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Parkside shock-absorbing open wagon kit.

Posted: Mon Mar 16, 2020 8:40 am
by robb1
I picked up an old, secondhand Parkside shock-absorbing open wagon kit at an exhibition and could do with some assembly advice. It is complete except for the plastic rod for the tarpaulin bar, which is missing. I wouldn't be surprised if the original owner of the kit broke this plastic rod while trying to bend it, and discarded the kit in frustration. Should I use brass rod to replace this tarpaulin bar? What diameter should I use and how should I paint it?
Is a set of transfers available from somewhere?
Any other general tips or a photo of the real thing would be appreciated.
N.b. I'm not a complete novice at plastic wagon kits but have never made a Parkside kit before.
Thanks in advance for any tips.
Rob

Re: Parkside shock-absorbing open wagon kit.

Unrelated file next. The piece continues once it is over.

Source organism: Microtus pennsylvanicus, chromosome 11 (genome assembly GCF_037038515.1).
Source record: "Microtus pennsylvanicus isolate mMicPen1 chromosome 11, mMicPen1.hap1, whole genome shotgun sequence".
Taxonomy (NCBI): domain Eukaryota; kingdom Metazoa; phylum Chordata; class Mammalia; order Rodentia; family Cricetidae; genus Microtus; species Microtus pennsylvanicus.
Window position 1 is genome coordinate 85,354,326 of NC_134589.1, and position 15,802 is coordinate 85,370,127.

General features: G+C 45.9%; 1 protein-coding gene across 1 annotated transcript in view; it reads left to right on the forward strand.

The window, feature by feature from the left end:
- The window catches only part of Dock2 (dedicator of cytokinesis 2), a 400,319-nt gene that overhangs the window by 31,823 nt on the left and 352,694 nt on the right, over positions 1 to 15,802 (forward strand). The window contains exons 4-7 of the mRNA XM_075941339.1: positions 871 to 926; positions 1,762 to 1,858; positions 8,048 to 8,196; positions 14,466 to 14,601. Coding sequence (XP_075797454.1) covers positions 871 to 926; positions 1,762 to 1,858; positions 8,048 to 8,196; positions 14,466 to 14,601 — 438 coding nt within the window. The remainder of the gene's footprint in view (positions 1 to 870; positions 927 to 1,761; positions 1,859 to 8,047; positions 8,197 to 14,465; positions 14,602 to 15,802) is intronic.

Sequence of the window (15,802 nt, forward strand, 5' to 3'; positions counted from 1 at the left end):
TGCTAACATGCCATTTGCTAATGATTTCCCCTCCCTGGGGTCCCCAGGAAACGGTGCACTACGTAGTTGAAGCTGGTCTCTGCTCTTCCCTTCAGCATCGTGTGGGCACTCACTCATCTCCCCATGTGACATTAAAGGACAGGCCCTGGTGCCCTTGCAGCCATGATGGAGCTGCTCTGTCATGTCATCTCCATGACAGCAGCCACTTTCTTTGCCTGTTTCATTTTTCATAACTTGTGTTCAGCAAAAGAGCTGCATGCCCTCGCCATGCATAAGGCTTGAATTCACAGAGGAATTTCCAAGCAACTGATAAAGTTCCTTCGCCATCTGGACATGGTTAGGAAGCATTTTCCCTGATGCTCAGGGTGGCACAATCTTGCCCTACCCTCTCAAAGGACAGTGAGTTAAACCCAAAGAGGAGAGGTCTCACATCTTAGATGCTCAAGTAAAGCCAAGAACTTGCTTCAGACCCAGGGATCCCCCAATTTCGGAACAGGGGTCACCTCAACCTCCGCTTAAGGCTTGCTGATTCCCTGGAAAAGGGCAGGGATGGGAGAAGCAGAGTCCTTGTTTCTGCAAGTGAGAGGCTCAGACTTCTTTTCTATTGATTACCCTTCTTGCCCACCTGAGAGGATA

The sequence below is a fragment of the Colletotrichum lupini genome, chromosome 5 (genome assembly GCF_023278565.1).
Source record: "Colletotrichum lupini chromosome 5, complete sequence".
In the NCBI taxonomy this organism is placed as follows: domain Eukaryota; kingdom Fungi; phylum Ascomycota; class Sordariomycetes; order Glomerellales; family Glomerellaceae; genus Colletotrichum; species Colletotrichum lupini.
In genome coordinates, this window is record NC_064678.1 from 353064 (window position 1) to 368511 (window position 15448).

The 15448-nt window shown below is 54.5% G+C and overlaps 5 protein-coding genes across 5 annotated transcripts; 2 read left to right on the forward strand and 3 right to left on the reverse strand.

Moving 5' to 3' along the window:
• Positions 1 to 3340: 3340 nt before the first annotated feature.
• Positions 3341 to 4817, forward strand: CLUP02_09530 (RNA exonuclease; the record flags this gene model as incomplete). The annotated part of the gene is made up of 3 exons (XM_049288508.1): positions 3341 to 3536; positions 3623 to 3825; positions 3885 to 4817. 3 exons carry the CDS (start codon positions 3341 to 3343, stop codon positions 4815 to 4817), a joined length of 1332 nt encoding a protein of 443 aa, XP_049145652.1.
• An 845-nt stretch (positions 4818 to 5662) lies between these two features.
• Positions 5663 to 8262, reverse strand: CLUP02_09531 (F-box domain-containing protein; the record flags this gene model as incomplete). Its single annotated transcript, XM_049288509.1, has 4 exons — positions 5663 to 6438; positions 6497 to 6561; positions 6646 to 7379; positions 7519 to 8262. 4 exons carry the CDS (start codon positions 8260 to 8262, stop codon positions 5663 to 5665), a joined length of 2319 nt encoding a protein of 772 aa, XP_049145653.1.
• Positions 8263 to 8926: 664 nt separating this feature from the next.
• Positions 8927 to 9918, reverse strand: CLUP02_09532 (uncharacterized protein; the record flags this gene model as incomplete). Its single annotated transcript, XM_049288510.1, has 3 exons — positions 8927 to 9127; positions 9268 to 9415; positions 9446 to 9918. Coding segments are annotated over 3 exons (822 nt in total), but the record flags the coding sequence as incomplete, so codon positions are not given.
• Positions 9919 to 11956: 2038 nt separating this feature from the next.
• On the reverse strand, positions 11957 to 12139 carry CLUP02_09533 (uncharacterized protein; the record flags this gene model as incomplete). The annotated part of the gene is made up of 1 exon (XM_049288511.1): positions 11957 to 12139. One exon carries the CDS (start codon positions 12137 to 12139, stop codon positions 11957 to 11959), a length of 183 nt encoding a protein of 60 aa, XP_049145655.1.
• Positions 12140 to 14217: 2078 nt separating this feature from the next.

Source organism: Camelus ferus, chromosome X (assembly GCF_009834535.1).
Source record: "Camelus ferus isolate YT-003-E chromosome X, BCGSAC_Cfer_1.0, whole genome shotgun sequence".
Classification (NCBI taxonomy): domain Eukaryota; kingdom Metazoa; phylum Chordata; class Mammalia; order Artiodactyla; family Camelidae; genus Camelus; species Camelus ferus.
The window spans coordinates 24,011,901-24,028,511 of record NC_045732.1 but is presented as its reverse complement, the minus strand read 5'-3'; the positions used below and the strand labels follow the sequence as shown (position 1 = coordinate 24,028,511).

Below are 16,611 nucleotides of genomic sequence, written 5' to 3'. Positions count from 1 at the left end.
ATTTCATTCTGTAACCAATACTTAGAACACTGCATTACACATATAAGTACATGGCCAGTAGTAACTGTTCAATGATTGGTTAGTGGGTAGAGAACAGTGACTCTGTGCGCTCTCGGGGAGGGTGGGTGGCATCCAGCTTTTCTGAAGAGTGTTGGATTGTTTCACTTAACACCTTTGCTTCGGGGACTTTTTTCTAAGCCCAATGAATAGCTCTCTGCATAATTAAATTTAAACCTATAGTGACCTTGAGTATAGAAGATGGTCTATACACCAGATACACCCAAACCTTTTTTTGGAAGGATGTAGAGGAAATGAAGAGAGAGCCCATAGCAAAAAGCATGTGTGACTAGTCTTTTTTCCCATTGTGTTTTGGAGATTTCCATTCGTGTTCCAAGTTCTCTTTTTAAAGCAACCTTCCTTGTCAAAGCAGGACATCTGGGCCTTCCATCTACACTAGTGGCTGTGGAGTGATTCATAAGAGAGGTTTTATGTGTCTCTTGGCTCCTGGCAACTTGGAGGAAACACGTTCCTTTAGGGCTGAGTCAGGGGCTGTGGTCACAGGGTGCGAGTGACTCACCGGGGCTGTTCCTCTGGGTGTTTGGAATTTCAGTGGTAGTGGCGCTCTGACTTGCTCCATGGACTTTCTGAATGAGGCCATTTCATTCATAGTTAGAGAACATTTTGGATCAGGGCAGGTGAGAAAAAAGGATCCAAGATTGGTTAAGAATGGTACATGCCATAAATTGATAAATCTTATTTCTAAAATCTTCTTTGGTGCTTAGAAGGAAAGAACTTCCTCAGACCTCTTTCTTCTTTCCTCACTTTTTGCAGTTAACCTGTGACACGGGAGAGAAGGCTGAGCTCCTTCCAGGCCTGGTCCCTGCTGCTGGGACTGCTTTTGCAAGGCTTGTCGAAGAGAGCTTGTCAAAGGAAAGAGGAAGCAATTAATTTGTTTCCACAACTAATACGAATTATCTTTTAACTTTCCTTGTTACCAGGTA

Posted: Mon Mar 16, 2020 9:16 am
by luckymucklebackit
For all things wagons, Paul Bartlett's site is normally the place to go, but have just checked his site and every wagon pictured has a tarpaulin in place so you cant see the bar.
Here is a photo of a completed kit though, hope it helps.

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From memory wagons of this type rarely had a nice straight bar, most were bent and distorted through years of misuse

Jim

Re: Parkside shock-absorbing open wagon kit.

Posted: Mon Mar 16, 2020 1:40 pm
by Bigmet
I would use 'handrail wire' roughly half millimetre diameter, and finish in rusty grime.

I echo the recommendation for Paul Bartlett's site, and a very useful supplement is a book I chanced on s/h, Robert Hendry's 'British Railway Goods Wagons in Colour' (Midland Publishing). There's a really good pic of just this type of wagon in it, which would enable a portrait of (one side and end) of SHOC-BAR B721765 as running in 1971! The most useful pictures are the trains, which should cure anyone of the need to have BR's goods wagons in anything like matching livery wagon to wagon...

Re: Parkside shock-absorbing open wagon kit.

Posted: Wed Mar 18, 2020 11:53 am
by robb1
Thanks one and all for your helpful tips.
Rob